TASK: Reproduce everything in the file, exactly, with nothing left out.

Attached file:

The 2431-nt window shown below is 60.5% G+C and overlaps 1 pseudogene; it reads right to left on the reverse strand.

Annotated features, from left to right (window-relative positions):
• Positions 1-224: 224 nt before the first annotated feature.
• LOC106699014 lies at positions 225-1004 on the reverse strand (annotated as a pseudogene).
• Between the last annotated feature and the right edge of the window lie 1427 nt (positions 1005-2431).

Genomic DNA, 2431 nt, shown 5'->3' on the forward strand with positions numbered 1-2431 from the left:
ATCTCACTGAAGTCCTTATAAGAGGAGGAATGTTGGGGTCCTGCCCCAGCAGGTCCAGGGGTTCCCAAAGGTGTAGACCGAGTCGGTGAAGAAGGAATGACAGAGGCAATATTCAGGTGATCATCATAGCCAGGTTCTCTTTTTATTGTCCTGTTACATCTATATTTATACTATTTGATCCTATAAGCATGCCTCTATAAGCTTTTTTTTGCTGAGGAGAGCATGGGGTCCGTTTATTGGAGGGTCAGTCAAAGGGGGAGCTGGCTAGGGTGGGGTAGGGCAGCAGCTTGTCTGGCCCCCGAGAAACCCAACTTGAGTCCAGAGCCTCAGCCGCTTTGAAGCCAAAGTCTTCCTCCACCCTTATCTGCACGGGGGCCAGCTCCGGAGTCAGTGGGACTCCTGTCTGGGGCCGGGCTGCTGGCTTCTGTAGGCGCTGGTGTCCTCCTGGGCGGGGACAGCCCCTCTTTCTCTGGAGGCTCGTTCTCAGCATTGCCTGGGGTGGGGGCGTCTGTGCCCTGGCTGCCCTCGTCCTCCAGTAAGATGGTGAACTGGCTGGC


The 2431-nt window shown below is 60.5% G+C and overlaps 1 pseudogene; it reads right to left on the reverse strand.

Annotated features, from left to right (window-relative positions):
• Positions 1-224: 224 nt before the first annotated feature.
• LOC106699014 lies at positions 225-1004 on the reverse strand (annotated as a pseudogene).
• Between the last annotated feature and the right edge of the window lie 1427 nt (positions 1005-2431).

Genomic DNA, 2431 nt, shown 5'->3' on the forward strand with positions numbered 1-2431 from the left:
ATCTCACTGAAGTCCTTATAAGAGGAGGAATGTTGGGGTCCTGCCCCAGCAGGTCCAGGGGTTCCCAAAGGTGTAGACCGAGTCGGTGAAGAAGGAATGACAGAGGCAATATTCAGGTGATCATCATAGCCAGGTTCTCTTTTTATTGTCCTGTTACATCTATATTTATACTATTTGATCCTATAAGCATGCCTCTATAAGCTTTTTTTTGCTGAGGAGAGCATGGGGTCCGTTTATTGGAGGGTCAGTCAAAGGGGGAGCTGGCTAGGGTGGGGTAGGGCAGCAGCTTGTCTGGCCCCCGAGAAACCCAACTTGAGTCCAGAGCCTCAGCCGCTTTGAAGCCAAAGTCTTCCTCCACCCTTATCTGCACGGGGGCCAGCTCCGGAGTCAGTGGGACTCCTGTCTGGGGCCGGGCTGCTGGCTTCTGTAGGCGCTGGTGTCCTCCTGGGCGGGGACAGCCCCTCTTTCTCTGGAGGCTCGTTCTCAGCATTGCCTGGGGTGGGGGCGTCTGTGCCCTGGCTGCCCTCGTCCTCCAGTAAGATGGTGAACTGGCTGGC